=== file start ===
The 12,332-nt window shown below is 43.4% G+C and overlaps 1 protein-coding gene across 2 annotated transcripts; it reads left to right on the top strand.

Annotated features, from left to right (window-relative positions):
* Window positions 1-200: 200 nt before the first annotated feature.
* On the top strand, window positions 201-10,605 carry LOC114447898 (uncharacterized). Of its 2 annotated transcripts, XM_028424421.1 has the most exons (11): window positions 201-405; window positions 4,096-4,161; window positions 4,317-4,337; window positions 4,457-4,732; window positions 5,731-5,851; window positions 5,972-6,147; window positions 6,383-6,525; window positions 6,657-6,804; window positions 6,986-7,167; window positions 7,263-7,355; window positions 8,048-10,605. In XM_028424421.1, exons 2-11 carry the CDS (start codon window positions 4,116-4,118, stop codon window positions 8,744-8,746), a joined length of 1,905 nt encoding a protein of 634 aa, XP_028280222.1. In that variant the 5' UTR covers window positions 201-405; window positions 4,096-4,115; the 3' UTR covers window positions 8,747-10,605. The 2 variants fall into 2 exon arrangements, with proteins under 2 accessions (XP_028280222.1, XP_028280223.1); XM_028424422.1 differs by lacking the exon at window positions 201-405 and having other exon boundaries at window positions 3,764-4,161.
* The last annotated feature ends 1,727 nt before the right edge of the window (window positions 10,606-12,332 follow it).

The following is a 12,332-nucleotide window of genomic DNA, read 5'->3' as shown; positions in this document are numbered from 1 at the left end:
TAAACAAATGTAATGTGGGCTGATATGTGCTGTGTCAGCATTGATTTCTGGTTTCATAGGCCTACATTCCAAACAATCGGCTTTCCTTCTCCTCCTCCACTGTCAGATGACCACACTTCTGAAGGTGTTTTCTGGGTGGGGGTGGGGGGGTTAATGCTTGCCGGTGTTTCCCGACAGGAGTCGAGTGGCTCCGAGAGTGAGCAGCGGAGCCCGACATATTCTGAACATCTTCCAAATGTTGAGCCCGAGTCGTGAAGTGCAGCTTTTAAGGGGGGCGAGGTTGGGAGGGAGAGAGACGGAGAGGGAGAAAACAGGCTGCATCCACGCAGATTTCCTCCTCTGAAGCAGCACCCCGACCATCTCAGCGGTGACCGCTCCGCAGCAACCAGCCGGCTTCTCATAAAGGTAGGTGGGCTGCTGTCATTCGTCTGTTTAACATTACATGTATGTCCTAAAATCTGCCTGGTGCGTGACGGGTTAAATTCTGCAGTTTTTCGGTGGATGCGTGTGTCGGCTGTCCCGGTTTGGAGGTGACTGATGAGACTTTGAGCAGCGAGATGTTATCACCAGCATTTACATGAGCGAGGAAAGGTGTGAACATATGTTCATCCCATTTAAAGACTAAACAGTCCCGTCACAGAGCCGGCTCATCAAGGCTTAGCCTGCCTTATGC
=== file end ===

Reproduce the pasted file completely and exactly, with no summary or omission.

The 12,332-nt window shown below is 43.4% G+C and overlaps 1 protein-coding gene across 2 annotated transcripts; it reads left to right on the top strand.

Annotated features, from left to right (window-relative positions):
* Window positions 1-200: 200 nt before the first annotated feature.
* On the top strand, window positions 201-10,605 carry LOC114447898 (uncharacterized). Of its 2 annotated transcripts, XM_028424421.1 has the most exons (11): window positions 201-405; window positions 4,096-4,161; window positions 4,317-4,337; window positions 4,457-4,732; window positions 5,731-5,851; window positions 5,972-6,147; window positions 6,383-6,525; window positions 6,657-6,804; window positions 6,986-7,167; window positions 7,263-7,355; window positions 8,048-10,605. In XM_028424421.1, exons 2-11 carry the CDS (start codon window positions 4,116-4,118, stop codon window positions 8,744-8,746), a joined length of 1,905 nt encoding a protein of 634 aa, XP_028280222.1. In that variant the 5' UTR covers window positions 201-405; window positions 4,096-4,115; the 3' UTR covers window positions 8,747-10,605. The 2 variants fall into 2 exon arrangements, with proteins under 2 accessions (XP_028280222.1, XP_028280223.1); XM_028424422.1 differs by lacking the exon at window positions 201-405 and having other exon boundaries at window positions 3,764-4,161.
* The last annotated feature ends 1,727 nt before the right edge of the window (window positions 10,606-12,332 follow it).

The following is a 12,332-nucleotide window of genomic DNA, read 5'->3' as shown; positions in this document are numbered from 1 at the left end:
TAAACAAATGTAATGTGGGCTGATATGTGCTGTGTCAGCATTGATTTCTGGTTTCATAGGCCTACATTCCAAACAATCGGCTTTCCTTCTCCTCCTCCACTGTCAGATGACCACACTTCTGAAGGTGTTTTCTGGGTGGGGGTGGGGGGGTTAATGCTTGCCGGTGTTTCCCGACAGGAGTCGAGTGGCTCCGAGAGTGAGCAGCGGAGCCCGACATATTCTGAACATCTTCCAAATGTTGAGCCCGAGTCGTGAAGTGCAGCTTTTAAGGGGGGCGAGGTTGGGAGGGAGAGAGACGGAGAGGGAGAAAACAGGCTGCATCCACGCAGATTTCCTCCTCTGAAGCAGCACCCCGACCATCTCAGCGGTGACCGCTCCGCAGCAACCAGCCGGCTTCTCATAAAGGTAGGTGGGCTGCTGTCATTCGTCTGTTTAACATTACATGTATGTCCTAAAATCTGCCTGGTGCGTGACGGGTTAAATTCTGCAGTTTTTCGGTGGATGCGTGTGTCGGCTGTCCCGGTTTGGAGGTGACTGATGAGACTTTGAGCAGCGAGATGTTATCACCAGCATTTACATGAGCGAGGAAAGGTGTGAACATATGTTCATCCCATTTAAAGACTAAACAGTCCCGTCACAGAGCCGGCTCATCAAGGCTTAGCCTGCCTTATGC